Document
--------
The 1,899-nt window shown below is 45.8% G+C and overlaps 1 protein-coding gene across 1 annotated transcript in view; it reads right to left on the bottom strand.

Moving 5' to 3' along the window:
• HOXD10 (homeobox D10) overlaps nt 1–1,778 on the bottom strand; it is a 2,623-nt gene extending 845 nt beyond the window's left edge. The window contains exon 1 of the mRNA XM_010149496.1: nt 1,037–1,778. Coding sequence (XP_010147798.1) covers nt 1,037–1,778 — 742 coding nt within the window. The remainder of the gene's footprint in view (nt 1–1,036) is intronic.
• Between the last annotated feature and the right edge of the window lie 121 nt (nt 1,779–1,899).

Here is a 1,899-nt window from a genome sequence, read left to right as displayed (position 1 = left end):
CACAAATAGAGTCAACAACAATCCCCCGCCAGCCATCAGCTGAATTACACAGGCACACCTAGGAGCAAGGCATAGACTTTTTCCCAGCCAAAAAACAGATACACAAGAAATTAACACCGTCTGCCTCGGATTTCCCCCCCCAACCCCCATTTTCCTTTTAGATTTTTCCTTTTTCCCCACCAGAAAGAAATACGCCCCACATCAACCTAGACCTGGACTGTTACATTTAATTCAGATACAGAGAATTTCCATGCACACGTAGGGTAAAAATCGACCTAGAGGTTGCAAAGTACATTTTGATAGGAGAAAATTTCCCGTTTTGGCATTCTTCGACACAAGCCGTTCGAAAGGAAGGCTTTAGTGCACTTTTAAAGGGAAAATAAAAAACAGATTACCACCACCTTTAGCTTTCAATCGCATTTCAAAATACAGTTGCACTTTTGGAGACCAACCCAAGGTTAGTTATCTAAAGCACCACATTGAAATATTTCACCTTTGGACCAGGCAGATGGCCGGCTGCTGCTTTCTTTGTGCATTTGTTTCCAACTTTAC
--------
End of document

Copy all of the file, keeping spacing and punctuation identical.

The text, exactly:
The 1,899-nt window shown below is 45.8% G+C and overlaps 1 protein-coding gene across 1 annotated transcript in view; it reads right to left on the bottom strand.

Moving 5' to 3' along the window:
• HOXD10 (homeobox D10) overlaps nt 1–1,778 on the bottom strand; it is a 2,623-nt gene extending 845 nt beyond the window's left edge. The window contains exon 1 of the mRNA XM_010149496.1: nt 1,037–1,778. Coding sequence (XP_010147798.1) covers nt 1,037–1,778 — 742 coding nt within the window. The remainder of the gene's footprint in view (nt 1–1,036) is intronic.
• Between the last annotated feature and the right edge of the window lie 121 nt (nt 1,779–1,899).

Here is a 1,899-nt window from a genome sequence, read left to right as displayed (position 1 = left end):
CACAAATAGAGTCAACAACAATCCCCCGCCAGCCATCAGCTGAATTACACAGGCACACCTAGGAGCAAGGCATAGACTTTTTCCCAGCCAAAAAACAGATACACAAGAAATTAACACCGTCTGCCTCGGATTTCCCCCCCCAACCCCCATTTTCCTTTTAGATTTTTCCTTTTTCCCCACCAGAAAGAAATACGCCCCACATCAACCTAGACCTGGACTGTTACATTTAATTCAGATACAGAGAATTTCCATGCACACGTAGGGTAAAAATCGACCTAGAGGTTGCAAAGTACATTTTGATAGGAGAAAATTTCCCGTTTTGGCATTCTTCGACACAAGCCGTTCGAAAGGAAGGCTTTAGTGCACTTTTAAAGGGAAAATAAAAAACAGATTACCACCACCTTTAGCTTTCAATCGCATTTCAAAATACAGTTGCACTTTTGGAGACCAACCCAAGGTTAGTTATCTAAAGCACCACATTGAAATATTTCACCTTTGGACCAGGCAGATGGCCGGCTGCTGCTTTCTTTGTGCATTTGTTTCCAACTTTAC